Tartan and the Scotswoman

Carolynn & Helen in beautiful MacGregor of Cardney Tartan

Carolynn & Helen in beautiful MacGregor of Cardney Tartan

Submitted by Carolynn Black
Source: Scottish Tartans Society, Comrie, Perthshire, Scotland, 1976

Ladies today [Ed:1976] wear their own clan tartans or their husband’s clan tartans as sashes, stoles, dresses, skirts, coats and anything else that takes their fancy. The only limitations are what they can find ready-made, or new, or afford to have tailored. Very occasionally a MacGregor tartan jacket or shirt appears from Portugal or Hong Kong, but most of us have to use our imagination with the woolen material made in the Scotland Mills.

A good tartan garment is a real investment, as the price of wool and the skills that go with making the finished tartan material, go up year after year regardless of the official rate of inflation. A look back at old pictures shows very little tartan worn by women, if by tartan we mean a mainly colored checked cloth. The mass of bright blues, greens and reds were reserved for men, while women seem to have worn checked material with thin colored stripes on a white ground.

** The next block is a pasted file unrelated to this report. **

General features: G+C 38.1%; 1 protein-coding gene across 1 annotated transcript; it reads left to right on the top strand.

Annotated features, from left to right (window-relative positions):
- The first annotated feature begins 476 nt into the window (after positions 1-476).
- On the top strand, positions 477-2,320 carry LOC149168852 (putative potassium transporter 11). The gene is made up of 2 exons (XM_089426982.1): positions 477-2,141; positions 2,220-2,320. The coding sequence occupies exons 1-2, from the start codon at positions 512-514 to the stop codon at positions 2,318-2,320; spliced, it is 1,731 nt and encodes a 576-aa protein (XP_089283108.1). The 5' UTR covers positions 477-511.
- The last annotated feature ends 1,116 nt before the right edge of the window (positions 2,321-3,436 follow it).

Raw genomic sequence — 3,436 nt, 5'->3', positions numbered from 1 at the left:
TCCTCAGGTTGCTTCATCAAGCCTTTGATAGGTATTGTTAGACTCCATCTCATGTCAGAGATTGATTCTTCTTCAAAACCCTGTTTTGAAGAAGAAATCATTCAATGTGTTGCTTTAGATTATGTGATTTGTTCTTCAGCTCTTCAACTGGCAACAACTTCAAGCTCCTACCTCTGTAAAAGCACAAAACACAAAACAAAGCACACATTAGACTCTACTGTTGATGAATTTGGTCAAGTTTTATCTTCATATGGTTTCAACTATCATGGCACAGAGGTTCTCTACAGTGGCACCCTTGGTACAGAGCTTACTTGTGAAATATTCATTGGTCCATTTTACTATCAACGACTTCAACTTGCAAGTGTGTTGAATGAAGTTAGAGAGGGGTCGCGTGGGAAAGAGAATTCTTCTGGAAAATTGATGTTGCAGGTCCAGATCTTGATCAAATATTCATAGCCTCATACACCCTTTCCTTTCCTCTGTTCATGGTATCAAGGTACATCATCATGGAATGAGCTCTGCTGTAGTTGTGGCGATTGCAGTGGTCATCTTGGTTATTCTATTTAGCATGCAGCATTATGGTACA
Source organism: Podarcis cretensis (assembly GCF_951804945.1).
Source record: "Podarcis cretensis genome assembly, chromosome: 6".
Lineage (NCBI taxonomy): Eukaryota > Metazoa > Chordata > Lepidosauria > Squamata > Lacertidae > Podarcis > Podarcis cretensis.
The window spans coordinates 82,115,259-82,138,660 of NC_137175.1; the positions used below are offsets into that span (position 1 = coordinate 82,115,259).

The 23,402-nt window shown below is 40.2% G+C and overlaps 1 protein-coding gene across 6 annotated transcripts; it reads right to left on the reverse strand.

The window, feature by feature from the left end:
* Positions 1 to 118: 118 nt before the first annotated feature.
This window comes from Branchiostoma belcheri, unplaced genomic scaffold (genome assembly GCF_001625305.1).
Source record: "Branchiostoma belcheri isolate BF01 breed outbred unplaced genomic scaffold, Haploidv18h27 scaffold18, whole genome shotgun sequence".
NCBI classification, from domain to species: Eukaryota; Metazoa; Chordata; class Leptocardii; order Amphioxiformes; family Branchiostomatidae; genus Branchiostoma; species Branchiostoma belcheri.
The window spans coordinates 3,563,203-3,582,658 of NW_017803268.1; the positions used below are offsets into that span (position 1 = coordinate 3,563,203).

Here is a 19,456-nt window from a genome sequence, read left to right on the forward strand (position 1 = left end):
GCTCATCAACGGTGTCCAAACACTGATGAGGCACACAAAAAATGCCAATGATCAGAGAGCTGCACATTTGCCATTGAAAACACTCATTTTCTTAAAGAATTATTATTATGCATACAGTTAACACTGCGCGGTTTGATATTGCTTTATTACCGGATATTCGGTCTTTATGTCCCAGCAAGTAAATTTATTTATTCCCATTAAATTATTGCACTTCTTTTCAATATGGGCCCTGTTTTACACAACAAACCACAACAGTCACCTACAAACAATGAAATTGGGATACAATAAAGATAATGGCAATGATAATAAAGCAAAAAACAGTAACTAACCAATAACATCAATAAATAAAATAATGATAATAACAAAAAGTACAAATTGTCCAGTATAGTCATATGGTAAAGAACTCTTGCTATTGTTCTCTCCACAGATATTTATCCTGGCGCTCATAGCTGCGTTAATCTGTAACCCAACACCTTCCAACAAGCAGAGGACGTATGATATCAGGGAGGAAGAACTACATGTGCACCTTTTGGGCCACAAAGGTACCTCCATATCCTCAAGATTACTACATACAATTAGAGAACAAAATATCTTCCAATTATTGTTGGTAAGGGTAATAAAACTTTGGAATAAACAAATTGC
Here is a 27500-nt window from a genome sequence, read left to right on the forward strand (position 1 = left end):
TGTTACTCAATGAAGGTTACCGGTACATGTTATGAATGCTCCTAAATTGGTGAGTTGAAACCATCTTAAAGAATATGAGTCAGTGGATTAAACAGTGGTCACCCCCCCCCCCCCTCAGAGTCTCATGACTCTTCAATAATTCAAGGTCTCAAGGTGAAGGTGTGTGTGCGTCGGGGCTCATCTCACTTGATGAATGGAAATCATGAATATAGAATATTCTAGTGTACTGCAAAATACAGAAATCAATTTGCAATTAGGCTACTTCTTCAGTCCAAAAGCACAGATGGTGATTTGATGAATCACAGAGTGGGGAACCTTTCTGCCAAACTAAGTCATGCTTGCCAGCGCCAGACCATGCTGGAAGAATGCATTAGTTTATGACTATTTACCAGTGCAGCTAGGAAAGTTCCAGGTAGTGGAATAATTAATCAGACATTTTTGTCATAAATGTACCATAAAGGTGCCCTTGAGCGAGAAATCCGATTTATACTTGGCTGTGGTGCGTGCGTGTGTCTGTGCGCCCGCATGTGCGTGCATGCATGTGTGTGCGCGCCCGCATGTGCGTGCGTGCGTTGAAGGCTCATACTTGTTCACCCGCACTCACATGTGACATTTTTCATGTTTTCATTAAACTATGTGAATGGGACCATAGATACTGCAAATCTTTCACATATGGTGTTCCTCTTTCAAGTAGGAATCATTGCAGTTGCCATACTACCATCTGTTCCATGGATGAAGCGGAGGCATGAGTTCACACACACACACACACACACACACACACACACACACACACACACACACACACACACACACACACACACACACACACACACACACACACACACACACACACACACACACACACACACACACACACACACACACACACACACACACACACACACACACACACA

If you have visited the Tartan Museum in Comrie, you will have seen the magnificent arasaid they wore, a masterpiece of weaving, with every thread in place and colours lively and pleasing, despite the white background. White was never popular in folk costume – it was cheap and was equated with poverty or laziness or both! However, in the Highlands it was clearly a matter of choice – the men had to be impressive in their plaids, perhaps to impress their womenfolk as well as other men.

Blue and white striped material is also mentioned as worn by women. I have read that tied-and-dyed cloth was made in the Highlands in the old days but there seems to be no record of this practice. There was no real documentation of women’s wear. The women always managed to combine practicality with elegance and even mystery – when they wore plaids they could be as discreet and anonymous as a veiled Eastern Lady – hence the edict banning the wearing of plaids by women in Church (they could sleep right through the service and no one would know)! Otherwise, they seem to have suited themselves with good taste and so we can today.

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